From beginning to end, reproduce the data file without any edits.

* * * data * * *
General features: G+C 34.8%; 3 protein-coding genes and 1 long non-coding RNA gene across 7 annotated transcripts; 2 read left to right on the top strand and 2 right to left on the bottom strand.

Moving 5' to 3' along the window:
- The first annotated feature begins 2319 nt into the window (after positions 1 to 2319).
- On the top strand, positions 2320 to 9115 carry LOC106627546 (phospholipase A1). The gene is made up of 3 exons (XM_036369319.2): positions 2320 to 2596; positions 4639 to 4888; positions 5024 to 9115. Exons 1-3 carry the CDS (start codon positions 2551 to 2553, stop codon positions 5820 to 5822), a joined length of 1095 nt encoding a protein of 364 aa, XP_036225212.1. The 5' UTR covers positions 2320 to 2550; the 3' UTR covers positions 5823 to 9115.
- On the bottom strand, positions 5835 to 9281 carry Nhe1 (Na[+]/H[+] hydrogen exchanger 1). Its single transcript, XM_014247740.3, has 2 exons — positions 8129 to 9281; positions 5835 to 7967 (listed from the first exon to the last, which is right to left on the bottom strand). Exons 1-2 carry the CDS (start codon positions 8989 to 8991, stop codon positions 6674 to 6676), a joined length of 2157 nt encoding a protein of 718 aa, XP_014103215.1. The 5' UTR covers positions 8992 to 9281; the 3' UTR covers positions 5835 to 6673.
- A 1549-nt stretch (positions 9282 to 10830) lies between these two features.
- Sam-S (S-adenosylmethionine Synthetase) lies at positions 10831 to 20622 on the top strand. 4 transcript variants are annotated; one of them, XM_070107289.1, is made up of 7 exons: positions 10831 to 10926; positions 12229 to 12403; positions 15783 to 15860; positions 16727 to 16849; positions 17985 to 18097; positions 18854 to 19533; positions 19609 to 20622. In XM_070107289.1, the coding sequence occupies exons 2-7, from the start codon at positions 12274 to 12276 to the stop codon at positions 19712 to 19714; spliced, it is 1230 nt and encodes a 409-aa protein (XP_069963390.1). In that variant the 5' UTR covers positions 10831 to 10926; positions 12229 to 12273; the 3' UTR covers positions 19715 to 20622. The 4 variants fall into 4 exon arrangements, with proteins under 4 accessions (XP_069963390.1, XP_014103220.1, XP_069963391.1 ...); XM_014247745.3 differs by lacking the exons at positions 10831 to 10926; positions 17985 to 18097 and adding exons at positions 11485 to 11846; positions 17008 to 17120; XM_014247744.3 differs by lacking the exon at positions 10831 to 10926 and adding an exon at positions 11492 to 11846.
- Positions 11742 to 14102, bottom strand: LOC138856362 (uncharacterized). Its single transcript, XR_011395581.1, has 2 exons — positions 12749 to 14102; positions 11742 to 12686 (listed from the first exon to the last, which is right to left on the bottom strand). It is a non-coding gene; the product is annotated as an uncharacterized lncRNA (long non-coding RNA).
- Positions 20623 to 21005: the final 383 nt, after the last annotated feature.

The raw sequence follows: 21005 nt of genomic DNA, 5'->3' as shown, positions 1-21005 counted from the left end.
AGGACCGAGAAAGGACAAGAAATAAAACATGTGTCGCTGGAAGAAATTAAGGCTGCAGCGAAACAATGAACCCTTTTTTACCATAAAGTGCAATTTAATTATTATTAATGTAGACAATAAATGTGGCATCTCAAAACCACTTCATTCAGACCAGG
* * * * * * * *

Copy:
General features: G+C 34.8%; 3 protein-coding genes and 1 long non-coding RNA gene across 7 annotated transcripts; 2 read left to right on the top strand and 2 right to left on the bottom strand.

Moving 5' to 3' along the window:
- The first annotated feature begins 2319 nt into the window (after positions 1 to 2319).
- On the top strand, positions 2320 to 9115 carry LOC106627546 (phospholipase A1). The gene is made up of 3 exons (XM_036369319.2): positions 2320 to 2596; positions 4639 to 4888; positions 5024 to 9115. Exons 1-3 carry the CDS (start codon positions 2551 to 2553, stop codon positions 5820 to 5822), a joined length of 1095 nt encoding a protein of 364 aa, XP_036225212.1. The 5' UTR covers positions 2320 to 2550; the 3' UTR covers positions 5823 to 9115.
- On the bottom strand, positions 5835 to 9281 carry Nhe1 (Na[+]/H[+] hydrogen exchanger 1). Its single transcript, XM_014247740.3, has 2 exons — positions 8129 to 9281; positions 5835 to 7967 (listed from the first exon to the last, which is right to left on the bottom strand). Exons 1-2 carry the CDS (start codon positions 8989 to 8991, stop codon positions 6674 to 6676), a joined length of 2157 nt encoding a protein of 718 aa, XP_014103215.1. The 5' UTR covers positions 8992 to 9281; the 3' UTR covers positions 5835 to 6673.
- A 1549-nt stretch (positions 9282 to 10830) lies between these two features.
- Sam-S (S-adenosylmethionine Synthetase) lies at positions 10831 to 20622 on the top strand. 4 transcript variants are annotated; one of them, XM_070107289.1, is made up of 7 exons: positions 10831 to 10926; positions 12229 to 12403; positions 15783 to 15860; positions 16727 to 16849; positions 17985 to 18097; positions 18854 to 19533; positions 19609 to 20622. In XM_070107289.1, the coding sequence occupies exons 2-7, from the start codon at positions 12274 to 12276 to the stop codon at positions 19712 to 19714; spliced, it is 1230 nt and encodes a 409-aa protein (XP_069963390.1). In that variant the 5' UTR covers positions 10831 to 10926; positions 12229 to 12273; the 3' UTR covers positions 19715 to 20622. The 4 variants fall into 4 exon arrangements, with proteins under 4 accessions (XP_069963390.1, XP_014103220.1, XP_069963391.1 ...); XM_014247745.3 differs by lacking the exons at positions 10831 to 10926; positions 17985 to 18097 and adding exons at positions 11485 to 11846; positions 17008 to 17120; XM_014247744.3 differs by lacking the exon at positions 10831 to 10926 and adding an exon at positions 11492 to 11846.
- Positions 11742 to 14102, bottom strand: LOC138856362 (uncharacterized). Its single transcript, XR_011395581.1, has 2 exons — positions 12749 to 14102; positions 11742 to 12686 (listed from the first exon to the last, which is right to left on the bottom strand). It is a non-coding gene; the product is annotated as an uncharacterized lncRNA (long non-coding RNA).
- Positions 20623 to 21005: the final 383 nt, after the last annotated feature.

The raw sequence follows: 21005 nt of genomic DNA, 5'->3' as shown, positions 1-21005 counted from the left end.
AGGACCGAGAAAGGACAAGAAATAAAACATGTGTCGCTGGAAGAAATTAAGGCTGCAGCGAAACAATGAACCCTTTTTTACCATAAAGTGCAATTTAATTATTATTAATGTAGACAATAAATGTGGCATCTCAAAACCACTTCATTCAGACCAGG